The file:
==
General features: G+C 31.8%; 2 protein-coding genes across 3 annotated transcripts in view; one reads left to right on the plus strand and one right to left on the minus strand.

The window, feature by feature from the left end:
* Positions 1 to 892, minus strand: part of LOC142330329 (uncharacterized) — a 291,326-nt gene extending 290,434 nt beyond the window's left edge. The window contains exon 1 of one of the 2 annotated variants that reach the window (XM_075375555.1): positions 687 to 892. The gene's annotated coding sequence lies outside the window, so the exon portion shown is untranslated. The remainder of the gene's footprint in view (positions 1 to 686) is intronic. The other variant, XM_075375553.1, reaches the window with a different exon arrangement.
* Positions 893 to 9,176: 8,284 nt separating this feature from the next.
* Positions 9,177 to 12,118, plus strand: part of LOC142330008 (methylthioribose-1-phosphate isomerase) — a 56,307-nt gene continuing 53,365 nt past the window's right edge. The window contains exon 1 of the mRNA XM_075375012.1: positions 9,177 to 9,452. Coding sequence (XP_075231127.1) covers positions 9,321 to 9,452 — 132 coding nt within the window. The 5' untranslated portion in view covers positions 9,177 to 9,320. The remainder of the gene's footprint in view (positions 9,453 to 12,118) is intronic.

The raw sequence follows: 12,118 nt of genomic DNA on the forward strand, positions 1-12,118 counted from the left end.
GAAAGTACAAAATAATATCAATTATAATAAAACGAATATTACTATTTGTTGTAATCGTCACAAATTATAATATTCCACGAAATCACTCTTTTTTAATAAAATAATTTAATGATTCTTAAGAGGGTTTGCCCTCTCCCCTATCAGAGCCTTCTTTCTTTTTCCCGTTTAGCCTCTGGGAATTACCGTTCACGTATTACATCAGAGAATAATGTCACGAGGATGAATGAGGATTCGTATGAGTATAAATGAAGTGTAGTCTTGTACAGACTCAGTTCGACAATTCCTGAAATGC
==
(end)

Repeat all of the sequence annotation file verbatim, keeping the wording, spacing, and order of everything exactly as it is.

General features: G+C 31.8%; 2 protein-coding genes across 3 annotated transcripts in view; one reads left to right on the plus strand and one right to left on the minus strand.

The window, feature by feature from the left end:
* Positions 1 to 892, minus strand: part of LOC142330329 (uncharacterized) — a 291,326-nt gene extending 290,434 nt beyond the window's left edge. The window contains exon 1 of one of the 2 annotated variants that reach the window (XM_075375555.1): positions 687 to 892. The gene's annotated coding sequence lies outside the window, so the exon portion shown is untranslated. The remainder of the gene's footprint in view (positions 1 to 686) is intronic. The other variant, XM_075375553.1, reaches the window with a different exon arrangement.
* Positions 893 to 9,176: 8,284 nt separating this feature from the next.
* Positions 9,177 to 12,118, plus strand: part of LOC142330008 (methylthioribose-1-phosphate isomerase) — a 56,307-nt gene continuing 53,365 nt past the window's right edge. The window contains exon 1 of the mRNA XM_075375012.1: positions 9,177 to 9,452. Coding sequence (XP_075231127.1) covers positions 9,321 to 9,452 — 132 coding nt within the window. The 5' untranslated portion in view covers positions 9,177 to 9,320. The remainder of the gene's footprint in view (positions 9,453 to 12,118) is intronic.

The raw sequence follows: 12,118 nt of genomic DNA on the forward strand, positions 1-12,118 counted from the left end.
GAAAGTACAAAATAATATCAATTATAATAAAACGAATATTACTATTTGTTGTAATCGTCACAAATTATAATATTCCACGAAATCACTCTTTTTTAATAAAATAATTTAATGATTCTTAAGAGGGTTTGCCCTCTCCCCTATCAGAGCCTTCTTTCTTTTTCCCGTTTAGCCTCTGGGAATTACCGTTCACGTATTACATCAGAGAATAATGTCACGAGGATGAATGAGGATTCGTATGAGTATAAATGAAGTGTAGTCTTGTACAGACTCAGTTCGACAATTCCTGAAATGC